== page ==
The first O in MOOC is for Open and in this post I’ll be looking at what this ‘openness’ means and relating it back to my MOOC experience.
Open is a simple term with different meanings in different contexts and this can cause confusion. Cronin (2015) gave a very good overview of this in her keynote presentation for the OER16 Conference – for example open can mean free, as in without charge, or open as in available to all but with charges (e.g. open admission – courses in the Open University). Cronin points out that ‘open’ is a term used in relation to resources, practices and values. Open software gives access to source code, it’s open in the sense of being available to everyone to see and modify. ‘Free’ is also used in relation to Open Source Software is but can be assumed to mean non-commercial as Sullivan (2011) explains, citing Stallman:
…”free” simply meant free as in free speech, not as in “free beer”
Openness also refers to the ability to remix and build on others’ work. Lessig (2004) considers openness in the changing context of modern copyright law explaining that:
“…copyright power has grown dramatically in a short period of time, as technologies of distribution and creation have changed and as lobbyists have pushed for more control by copyright holders”
I started to think about the openness of the DelftX: OG101x Open Government MOOC from the start, in Getting started – registering. I was concerned about how ‘free’ it would be in terms of cost – the promotion of the validated (paid version) is very keen. In Week 1 – MOOC first impressions I started to think about the Creative Commons Licences used in the course and the Terms & Conditions of student contributions within the course. In week 2 we were asked to contribute to a survey Week 2 – no longer a newbie and this made me think about how ‘open’ the data was that was contributed by course participants. I also thought about the openness of the papers that formed the key readings of this course Week 4 – Exploring the *Master Track*.
Could I reuse this course
The DelftX: OG101x Open Government course is a licenced under (CC-BY-NC-SA) 4.0 so could be considered an Open Educational Resource (OER) – an important aspect of open education is the ability to reuse and re-purpose content. I began to question – what will I be able to access after the course is complete? I now know that I can still access an archived version: https://www.edx.org/course/open-government-delftx-og101x but I’m not sure how long will I have access for?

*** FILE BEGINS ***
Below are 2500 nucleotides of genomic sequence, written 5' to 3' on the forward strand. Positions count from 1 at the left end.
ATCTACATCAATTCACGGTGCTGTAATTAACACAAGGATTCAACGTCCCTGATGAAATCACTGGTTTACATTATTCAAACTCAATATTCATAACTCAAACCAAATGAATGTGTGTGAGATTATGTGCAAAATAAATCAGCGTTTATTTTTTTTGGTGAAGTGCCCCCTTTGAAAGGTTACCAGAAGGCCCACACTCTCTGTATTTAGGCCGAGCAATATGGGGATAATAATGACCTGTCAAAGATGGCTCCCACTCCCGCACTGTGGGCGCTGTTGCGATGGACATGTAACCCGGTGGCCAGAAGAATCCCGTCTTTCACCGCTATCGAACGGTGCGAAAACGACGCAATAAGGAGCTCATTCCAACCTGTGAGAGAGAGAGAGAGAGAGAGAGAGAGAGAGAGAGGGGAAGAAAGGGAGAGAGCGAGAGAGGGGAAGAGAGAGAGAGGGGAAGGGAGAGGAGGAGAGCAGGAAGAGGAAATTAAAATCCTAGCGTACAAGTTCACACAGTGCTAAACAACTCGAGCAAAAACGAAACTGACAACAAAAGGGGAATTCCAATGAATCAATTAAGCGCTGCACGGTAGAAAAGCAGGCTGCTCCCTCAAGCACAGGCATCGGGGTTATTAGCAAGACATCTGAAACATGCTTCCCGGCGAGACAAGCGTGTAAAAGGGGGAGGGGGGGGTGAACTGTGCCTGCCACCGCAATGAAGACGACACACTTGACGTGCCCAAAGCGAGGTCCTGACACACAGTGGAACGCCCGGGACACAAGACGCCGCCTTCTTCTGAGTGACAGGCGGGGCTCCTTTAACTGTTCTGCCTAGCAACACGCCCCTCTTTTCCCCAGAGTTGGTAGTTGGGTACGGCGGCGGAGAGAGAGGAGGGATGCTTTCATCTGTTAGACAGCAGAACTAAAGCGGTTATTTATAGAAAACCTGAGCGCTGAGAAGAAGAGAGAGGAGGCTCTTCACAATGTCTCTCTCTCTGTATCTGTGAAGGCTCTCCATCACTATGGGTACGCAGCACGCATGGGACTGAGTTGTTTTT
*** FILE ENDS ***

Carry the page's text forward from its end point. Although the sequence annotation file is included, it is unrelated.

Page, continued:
The course videos are in YouTube but they are not easy to find (they are unlisted) – I could only find them from the course. Also when viewed in YouTube you no longer have access to the transcript or slides which are in edX. The video is listed as having a Standard YouTube License which is somewhat confusing as the whole course sites under a CC-BY-NC-SA licence and this could have been applied in YouTube. So in theory I could collect the links and reuse them in my own teaching because there is a licence on the whole course that says CC BY-NC-SA 4.0 though if you take the videos from YouTube directly this is not clear.
How ‘open’ are completed MOOCs?
In my reading I keep hearing mention of influential MOOCs that have run. I’m interested to see if any of these are now available?
I’d like to be able to see CCK08 Connectivism and Connective Knowledge (the first cMOOC), I go searching and I can find parts of this still available.
I’m interested to see Introduction to Artificial Intelligence by Sebastian Thrun and Pater Norvig in 2011 (the first xMOOC).
I’m also interested in the University of Edinburgh’s E-learning and Digital Cultures MOOC. Actually I’ve just gone to Coursera to look at this, I thought you could only register interest for future sessions – but it turns out you can go on register for a previous course, so I can see this as an ‘archived’ course.
Salmon et al (2015) have tried to address this in relation to the Carpe Diem MOOC and state in their paper that the course videos have been uploaded to Swinburne Commons and YouTube. Yet, two years after the MOOC ran I can’t find any of these on YouTube, they are on the Swinburne Commons site but you have to search for them. However, when you find them they are licenced for reuse as CC BY-NC-SA 3.0. So what I can access now are just a few fragments of a course.
What do MOOC providers regard as open?
de Freitas, Morgan & Gibson (2015) talking about Open2Study courses say:
“The courses are only partially ‘open’ both in the sense that the course materials have a restrictive copyright and that they are not freely accessible, rather a prospective student must sign up to the course and await a start date”.
This is a very different definition of ‘open’ from ‘open source’ where you would expect access to the entire source code for a program. It’s more like an open door that can easily be shut again.
Cronin, C. (2016) Keynote presentation: Open Culture, Open Education, Open Questions. OER16: Open Culture 19th & 20th April 2016, University of Edinburgh, UK http://www.slideshare.net/cicronin/open-culture-open-education-open-questions
de Freitas, S., Morgan, J. and Gibson, D. (2015) Will MOOCs transform learning and teaching in higher education? Engagement and course retention in online learning provision. British Journal of Educational Technology. 46(3): pp. 455-471.
Lessig, L. (2004) Chapter 10: Property. In Free Culture: How Big Media Uses Technology and the Law to Lock Down Culture and Control Creativity, (Penguin, New York): pp. 116-173.
Salmon, G., Gregory, J., Lokuge Dona, K. and Ross B. (2015) Experiential online development for educators: The example of the Carpe Diem Mooc. British Journal of Educational Technology. 46 (3) : pp. 542-556.
Sullivan, J.S. (2011) ‘Free, Open Source Software Advocacy as a Social Justice Movement: The Expansion of F/OSS Movement Discourse in the 21st Century’, Journal of Information Technology & Politics, 8(3): pp. 223-39.